Danny Cooke’s films celebrate unique artists and Great British tradition. The featured video is a short which captures David A. Smith’s journey as he creates an album cover for American musician John Mayer. David is a traditional ornamental glass artist and Cooke’s film reveals how much time, skill and passion goes into his work. In a similar vein is the short film Upside Down, Left To Right: A Letterpress Film, which is about the technique of letter press printing and how it is currently enjoying a revival in popularity, perhaps as a response to the fast progression of the digital age.
Danny Cooke is a freelance filmmaker, cinematographer and editor based in Torquay, Devon. As well as the films I have described above Danny is also involved in the production of music videos and in promotional work, visit his website by following the link below for more details.
Danny’s style of filming is often intimate and romantic – an effect achieved through the use of lingering, close-up shots of facial expressions and hand movements. He also favours striking musical accompaniments over naturalistic use of sound and this contributes to the immersive nature of his films.
Recently, whilst visiting the Southbank, I’ve been noticing a lot of freerunners – mostly young men, who use the city’s architecture as a playground to perform incredible feats of gymnastics. It occurred to me that the showmanship of their sport would make for an excellent short film. However, as with most of my good ideas, somebody already thought of it. Step forward Visive productions and Storm Freerun.
Visive Productions are a production company based in Kent and Storm Freerun are a professional London Parkour team who are now regularly releasing footage of their skills through Visive. The featured video to the left; ‘Storm Freerun London Jam 2013’, is their most recent collaboration (at the time of writing) and is a compilation of London’s top Parkour spots and the people who practice their art there. This community of people have clearly spent many, many hours learning their skill, and this contributes to the attraction of their performance although, in itself, freerunning is mesmerising to watch. Storm have also released tutorial videos showing potential freerunners how to utilise different spaces and they even have their own brand of freerun apparel.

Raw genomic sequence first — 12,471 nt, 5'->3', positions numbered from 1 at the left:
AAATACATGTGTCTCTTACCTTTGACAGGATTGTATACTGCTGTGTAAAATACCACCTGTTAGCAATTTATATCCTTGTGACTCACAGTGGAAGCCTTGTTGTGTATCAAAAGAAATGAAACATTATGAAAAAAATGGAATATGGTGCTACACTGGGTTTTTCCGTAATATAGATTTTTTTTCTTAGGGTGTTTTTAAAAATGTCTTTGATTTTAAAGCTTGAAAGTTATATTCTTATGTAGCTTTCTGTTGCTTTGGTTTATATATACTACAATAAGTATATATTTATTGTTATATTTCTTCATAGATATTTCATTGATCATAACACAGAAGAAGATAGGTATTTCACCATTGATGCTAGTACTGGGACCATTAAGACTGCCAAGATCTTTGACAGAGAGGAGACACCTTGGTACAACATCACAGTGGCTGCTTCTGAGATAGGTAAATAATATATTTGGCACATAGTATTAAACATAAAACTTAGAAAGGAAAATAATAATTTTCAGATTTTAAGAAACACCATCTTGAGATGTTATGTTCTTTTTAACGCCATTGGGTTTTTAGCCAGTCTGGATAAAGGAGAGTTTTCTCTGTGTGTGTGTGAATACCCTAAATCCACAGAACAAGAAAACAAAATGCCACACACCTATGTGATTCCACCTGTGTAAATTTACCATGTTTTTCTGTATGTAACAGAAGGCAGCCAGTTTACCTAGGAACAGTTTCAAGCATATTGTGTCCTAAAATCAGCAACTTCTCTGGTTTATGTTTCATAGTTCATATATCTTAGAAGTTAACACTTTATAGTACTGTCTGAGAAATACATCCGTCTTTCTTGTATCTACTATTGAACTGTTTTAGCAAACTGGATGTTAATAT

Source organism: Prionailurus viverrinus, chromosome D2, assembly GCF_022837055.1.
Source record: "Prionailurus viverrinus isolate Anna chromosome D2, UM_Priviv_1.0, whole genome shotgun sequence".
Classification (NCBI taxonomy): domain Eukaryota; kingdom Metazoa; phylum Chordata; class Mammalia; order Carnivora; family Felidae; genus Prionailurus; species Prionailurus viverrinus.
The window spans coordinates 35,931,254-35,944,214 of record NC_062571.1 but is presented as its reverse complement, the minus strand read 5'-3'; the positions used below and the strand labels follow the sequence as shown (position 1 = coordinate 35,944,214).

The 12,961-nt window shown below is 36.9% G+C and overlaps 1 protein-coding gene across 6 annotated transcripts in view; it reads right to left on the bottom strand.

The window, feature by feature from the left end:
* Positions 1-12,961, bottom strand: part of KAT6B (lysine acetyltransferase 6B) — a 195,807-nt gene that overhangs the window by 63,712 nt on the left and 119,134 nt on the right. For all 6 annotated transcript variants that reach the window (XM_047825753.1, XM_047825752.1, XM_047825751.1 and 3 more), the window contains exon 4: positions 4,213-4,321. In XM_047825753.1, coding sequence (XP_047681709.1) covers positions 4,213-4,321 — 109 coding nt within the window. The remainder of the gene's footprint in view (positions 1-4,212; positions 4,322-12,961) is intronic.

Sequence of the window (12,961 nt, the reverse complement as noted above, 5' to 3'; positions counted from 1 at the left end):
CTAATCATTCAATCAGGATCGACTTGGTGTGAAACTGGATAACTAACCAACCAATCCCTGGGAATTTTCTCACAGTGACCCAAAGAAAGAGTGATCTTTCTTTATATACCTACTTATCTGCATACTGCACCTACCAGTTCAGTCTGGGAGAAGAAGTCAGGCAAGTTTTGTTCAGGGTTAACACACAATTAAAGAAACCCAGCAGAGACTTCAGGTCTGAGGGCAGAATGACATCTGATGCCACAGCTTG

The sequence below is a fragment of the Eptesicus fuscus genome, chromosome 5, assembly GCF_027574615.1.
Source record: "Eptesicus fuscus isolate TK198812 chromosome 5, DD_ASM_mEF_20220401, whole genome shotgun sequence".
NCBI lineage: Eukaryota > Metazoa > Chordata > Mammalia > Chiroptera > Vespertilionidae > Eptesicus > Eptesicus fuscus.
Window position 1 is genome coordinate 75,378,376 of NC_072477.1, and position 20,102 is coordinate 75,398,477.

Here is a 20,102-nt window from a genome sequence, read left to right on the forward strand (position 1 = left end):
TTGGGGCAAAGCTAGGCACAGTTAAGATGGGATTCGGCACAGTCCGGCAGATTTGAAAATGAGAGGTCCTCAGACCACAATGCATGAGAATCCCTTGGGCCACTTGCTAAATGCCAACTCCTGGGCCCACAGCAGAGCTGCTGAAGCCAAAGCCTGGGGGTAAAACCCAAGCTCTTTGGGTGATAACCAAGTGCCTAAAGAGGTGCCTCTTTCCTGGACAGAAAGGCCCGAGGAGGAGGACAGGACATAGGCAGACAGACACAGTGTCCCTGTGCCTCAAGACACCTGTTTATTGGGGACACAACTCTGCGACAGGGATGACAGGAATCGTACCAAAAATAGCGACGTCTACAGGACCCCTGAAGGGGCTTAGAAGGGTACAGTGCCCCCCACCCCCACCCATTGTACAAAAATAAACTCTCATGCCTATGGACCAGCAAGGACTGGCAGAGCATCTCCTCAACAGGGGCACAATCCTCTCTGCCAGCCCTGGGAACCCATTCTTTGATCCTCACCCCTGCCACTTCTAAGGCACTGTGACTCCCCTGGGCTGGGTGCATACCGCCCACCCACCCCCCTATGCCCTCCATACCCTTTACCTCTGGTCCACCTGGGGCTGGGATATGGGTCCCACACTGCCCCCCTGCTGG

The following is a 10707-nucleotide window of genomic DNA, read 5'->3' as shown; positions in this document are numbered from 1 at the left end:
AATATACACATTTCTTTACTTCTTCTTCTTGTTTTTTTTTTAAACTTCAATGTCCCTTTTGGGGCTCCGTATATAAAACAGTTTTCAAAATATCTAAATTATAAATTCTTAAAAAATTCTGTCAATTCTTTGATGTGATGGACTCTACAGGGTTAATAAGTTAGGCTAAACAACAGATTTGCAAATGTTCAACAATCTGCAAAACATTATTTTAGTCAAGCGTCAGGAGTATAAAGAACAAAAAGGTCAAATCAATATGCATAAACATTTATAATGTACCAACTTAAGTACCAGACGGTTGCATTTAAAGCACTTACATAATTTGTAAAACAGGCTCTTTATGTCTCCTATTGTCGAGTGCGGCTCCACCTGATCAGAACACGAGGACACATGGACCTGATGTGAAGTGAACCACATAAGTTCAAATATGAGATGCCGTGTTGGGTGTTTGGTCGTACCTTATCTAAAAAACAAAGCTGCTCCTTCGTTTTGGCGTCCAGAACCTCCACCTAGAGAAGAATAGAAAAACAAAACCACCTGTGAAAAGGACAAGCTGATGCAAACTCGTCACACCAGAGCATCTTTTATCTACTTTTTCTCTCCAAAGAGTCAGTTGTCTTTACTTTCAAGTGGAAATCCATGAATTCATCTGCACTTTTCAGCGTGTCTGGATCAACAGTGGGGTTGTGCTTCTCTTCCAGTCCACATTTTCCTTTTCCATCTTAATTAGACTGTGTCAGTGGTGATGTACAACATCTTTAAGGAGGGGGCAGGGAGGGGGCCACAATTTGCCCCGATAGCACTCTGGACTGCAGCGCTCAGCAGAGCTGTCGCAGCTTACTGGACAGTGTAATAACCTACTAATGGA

Visive Productions utilise montage, vastly different angles and slow-motion to best display the stunts being performed by the freerunners. Visive have shown a knack for portraying athletes, their previous videos include footage of gymnasts and cyclists, as well as freerunners, who are all filmed in a way that highlights the joy that the athletes are feeling rather than prioritising any competitive element of their sport. For a better idea of what Visive do or if you want to generally feel great about life follow this link:
For Visive’s official website click here:
This week’s blog is going to celebrate the animation of Darcy Prendergast and his production company ‘Oh Yeah Wow’. There is quite an impressive backlog of work to be mentioned here; Darcy’s films include music videos for the likes of Gotye and Bombay Bicycle Club, and a short Nickelodeon series called ‘Critter Litter’ featuring a llama for a hero. These animated delights are usually stop-motion clay productions but Darcy has also produced some experimental ‘light-painting’ films such as Rippled in 2012 (see video).
Darcy Prendergast was also involved in the animation of critically acclaimed feature film Mary and Max back in 2009, but has since chosen to work independently with his own production company. ‘Oh Yeah Wow’, which he runs with a group of close friends. The team’s most recent film is for Wax Taylor and Aloe Blacc and follows ‘a crochet quadropus’ as he floats about turning the world blue.
Darcy’s animation, whilst varying in technique, is recognisable for its darkly humorous, sometimes gothic, style. Darcy’s animal models, perhaps influenced by his father’s career as a zoo-keeper, are some of his most frequently occurring and most imaginative creations. There is a saturation of the colour blue in many of Darcy’s films which adds to the surreal atmosphere of both his animated and live-action films. ‘Oh Yeah Wow’ has also produced slick films for advertisements and music videos which are stylistically more formal. Whatever your animation preferences, Darcy Prendergast is one to watch.